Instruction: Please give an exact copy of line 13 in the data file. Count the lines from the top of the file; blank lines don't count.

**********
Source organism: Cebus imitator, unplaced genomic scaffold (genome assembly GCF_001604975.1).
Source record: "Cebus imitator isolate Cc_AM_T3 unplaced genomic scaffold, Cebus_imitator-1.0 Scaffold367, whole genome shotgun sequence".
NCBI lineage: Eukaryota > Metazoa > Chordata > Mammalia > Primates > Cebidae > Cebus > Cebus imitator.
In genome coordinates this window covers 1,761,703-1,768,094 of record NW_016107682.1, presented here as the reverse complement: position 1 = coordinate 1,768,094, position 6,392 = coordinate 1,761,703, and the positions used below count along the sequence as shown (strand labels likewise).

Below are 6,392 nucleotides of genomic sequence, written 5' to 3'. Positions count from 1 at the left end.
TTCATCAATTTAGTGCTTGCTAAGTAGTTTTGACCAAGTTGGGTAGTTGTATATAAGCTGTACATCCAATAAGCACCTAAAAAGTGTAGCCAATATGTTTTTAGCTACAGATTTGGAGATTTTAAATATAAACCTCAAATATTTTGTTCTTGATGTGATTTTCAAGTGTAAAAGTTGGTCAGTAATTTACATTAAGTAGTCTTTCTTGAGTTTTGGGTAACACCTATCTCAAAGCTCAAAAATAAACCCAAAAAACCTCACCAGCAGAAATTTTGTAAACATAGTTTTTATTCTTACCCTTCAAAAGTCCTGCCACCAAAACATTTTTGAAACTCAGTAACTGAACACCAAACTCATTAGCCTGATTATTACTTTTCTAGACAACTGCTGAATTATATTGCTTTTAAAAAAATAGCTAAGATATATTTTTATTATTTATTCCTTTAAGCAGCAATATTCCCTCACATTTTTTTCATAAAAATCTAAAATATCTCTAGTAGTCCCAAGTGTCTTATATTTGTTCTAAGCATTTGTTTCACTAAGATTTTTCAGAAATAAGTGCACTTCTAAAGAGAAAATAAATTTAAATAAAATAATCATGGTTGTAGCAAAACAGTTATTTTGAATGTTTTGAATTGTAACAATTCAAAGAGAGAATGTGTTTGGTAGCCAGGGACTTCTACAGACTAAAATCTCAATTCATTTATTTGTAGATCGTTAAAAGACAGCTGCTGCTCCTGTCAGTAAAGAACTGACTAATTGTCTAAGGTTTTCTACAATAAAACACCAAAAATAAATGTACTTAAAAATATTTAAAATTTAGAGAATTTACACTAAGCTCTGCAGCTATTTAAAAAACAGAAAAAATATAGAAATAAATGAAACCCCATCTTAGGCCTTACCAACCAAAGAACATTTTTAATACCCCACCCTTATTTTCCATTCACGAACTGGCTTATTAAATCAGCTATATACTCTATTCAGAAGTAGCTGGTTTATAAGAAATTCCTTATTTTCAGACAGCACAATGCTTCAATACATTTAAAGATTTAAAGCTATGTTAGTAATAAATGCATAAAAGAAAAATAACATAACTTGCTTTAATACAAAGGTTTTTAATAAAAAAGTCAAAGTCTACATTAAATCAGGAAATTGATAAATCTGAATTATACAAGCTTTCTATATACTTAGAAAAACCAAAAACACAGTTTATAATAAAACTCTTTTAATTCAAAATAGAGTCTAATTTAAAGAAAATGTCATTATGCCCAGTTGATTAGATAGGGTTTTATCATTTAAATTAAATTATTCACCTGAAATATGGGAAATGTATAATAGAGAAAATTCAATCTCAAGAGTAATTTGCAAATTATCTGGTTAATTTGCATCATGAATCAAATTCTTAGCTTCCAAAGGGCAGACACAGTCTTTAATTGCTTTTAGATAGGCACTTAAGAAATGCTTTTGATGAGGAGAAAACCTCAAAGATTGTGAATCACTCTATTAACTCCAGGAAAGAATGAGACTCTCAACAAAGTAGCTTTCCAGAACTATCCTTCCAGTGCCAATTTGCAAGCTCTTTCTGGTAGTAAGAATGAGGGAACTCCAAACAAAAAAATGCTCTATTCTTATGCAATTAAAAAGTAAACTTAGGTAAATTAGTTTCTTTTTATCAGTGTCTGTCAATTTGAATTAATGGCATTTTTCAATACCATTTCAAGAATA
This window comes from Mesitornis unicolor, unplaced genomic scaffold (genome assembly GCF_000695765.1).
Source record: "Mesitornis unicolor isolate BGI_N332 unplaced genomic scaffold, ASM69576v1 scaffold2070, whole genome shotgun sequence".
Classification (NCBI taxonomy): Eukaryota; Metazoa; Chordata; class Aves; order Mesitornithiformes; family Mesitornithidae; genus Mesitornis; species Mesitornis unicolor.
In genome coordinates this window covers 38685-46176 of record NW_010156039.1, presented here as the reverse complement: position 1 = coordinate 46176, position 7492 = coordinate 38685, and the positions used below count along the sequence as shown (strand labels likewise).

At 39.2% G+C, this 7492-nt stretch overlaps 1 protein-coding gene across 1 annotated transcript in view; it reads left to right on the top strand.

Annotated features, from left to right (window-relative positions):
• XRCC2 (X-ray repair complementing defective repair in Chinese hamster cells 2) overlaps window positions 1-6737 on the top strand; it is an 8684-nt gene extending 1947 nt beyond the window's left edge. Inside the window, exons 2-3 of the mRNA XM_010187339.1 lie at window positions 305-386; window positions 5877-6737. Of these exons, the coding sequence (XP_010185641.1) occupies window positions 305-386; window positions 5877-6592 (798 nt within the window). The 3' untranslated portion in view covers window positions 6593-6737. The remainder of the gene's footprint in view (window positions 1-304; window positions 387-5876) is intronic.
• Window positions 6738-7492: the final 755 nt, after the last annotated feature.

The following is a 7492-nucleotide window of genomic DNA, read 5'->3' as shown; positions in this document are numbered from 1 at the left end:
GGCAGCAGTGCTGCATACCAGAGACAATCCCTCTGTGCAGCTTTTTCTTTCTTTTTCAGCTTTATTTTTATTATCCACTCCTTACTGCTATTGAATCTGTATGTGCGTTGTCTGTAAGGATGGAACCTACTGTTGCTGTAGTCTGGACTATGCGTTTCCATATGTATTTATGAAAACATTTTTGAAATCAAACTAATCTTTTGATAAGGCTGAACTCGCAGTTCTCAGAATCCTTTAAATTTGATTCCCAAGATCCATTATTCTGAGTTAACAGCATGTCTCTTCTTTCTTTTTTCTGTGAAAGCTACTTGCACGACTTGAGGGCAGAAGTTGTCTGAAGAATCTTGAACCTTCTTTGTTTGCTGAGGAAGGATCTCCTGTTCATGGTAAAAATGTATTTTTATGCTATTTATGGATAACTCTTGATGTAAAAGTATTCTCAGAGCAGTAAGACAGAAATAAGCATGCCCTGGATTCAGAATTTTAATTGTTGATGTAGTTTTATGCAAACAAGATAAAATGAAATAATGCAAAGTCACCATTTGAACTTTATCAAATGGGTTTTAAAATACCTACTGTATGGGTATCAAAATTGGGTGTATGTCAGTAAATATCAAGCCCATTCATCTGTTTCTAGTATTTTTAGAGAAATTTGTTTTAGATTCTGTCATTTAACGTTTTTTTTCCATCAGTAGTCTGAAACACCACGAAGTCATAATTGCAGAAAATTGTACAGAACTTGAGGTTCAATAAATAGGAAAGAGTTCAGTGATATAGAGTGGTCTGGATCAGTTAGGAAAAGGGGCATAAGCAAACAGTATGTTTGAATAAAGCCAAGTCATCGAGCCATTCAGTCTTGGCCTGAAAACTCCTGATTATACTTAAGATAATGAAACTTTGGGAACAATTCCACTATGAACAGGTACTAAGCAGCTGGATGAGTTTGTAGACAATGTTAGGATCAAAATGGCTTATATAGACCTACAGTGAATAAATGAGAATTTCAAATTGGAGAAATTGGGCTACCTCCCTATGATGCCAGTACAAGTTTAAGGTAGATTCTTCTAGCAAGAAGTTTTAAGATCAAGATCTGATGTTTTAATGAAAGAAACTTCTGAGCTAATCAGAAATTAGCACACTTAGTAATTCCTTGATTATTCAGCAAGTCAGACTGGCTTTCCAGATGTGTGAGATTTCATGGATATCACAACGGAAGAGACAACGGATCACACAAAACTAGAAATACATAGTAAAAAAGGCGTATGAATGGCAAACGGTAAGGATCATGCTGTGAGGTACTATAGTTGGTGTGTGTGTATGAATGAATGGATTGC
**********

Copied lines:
• XRCC2 (X-ray repair complementing defective repair in Chinese hamster cells 2) overlaps window positions 1-6737 on the top strand; it is an 8684-nt gene extending 1947 nt beyond the window's left edge. Inside the window, exons 2-3 of the mRNA XM_010187339.1 lie at window positions 305-386; window positions 5877-6737. Of these exons, the coding sequence (XP_010185641.1) occupies window positions 305-386; window positions 5877-6592 (798 nt within the window). The 3' untranslated portion in view covers window positions 6593-6737. The remainder of the gene's footprint in view (window positions 1-304; window positions 387-5876) is intronic.